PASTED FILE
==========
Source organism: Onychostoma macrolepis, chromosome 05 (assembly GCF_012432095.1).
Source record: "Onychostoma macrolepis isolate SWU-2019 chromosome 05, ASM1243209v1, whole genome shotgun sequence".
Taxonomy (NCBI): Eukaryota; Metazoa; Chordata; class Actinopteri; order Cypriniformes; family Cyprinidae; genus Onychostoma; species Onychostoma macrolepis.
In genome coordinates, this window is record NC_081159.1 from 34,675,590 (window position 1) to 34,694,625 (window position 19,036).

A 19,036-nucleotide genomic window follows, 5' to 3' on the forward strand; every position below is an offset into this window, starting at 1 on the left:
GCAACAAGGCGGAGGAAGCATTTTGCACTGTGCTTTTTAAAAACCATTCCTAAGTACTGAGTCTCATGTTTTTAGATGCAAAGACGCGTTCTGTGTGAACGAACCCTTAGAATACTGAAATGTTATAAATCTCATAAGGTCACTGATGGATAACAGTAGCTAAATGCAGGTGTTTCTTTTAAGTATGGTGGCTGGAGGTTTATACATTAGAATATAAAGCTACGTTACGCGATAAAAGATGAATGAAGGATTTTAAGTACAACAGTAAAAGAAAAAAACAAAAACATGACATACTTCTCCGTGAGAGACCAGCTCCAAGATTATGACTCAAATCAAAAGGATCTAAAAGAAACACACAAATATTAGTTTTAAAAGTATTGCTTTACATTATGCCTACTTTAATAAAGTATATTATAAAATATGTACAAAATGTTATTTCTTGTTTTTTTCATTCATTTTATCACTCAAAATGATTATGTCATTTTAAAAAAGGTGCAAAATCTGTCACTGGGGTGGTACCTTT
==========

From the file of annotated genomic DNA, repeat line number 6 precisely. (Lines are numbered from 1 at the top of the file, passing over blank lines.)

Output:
GCAACAAGGCGGAGGAAGCATTTTGCACTGTGCTTTTTAAAAACCATTCCTAAGTACTGAGTCTCATGTTTTTAGATGCAAAGACGCGTTCTGTGTGAACGAACCCTTAGAATACTGAAATGTTATAAATCTCATAAGGTCACTGATGGATAACAGTAGCTAAATGCAGGTGTTTCTTTTAAGTATGGTGGCTGGAGGTTTATACATTAGAATATAAAGCTACGTTACGCGATAAAAGATGAATGAAGGATTTTAAGTACAACAGTAAAAGAAAAAAACAAAAACATGACATACTTCTCCGTGAGAGACCAGCTCCAAGATTATGACTCAAATCAAAAGGATCTAAAAGAAACACACAAATATTAGTTTTAAAAGTATTGCTTTACATTATGCCTACTTTAATAAAGTATATTATAAAATATGTACAAAATGTTATTTCTTGTTTTTTTCATTCATTTTATCACTCAAAATGATTATGTCATTTTAAAAAAGGTGCAAAATCTGTCACTGGGGTGGTACCTTT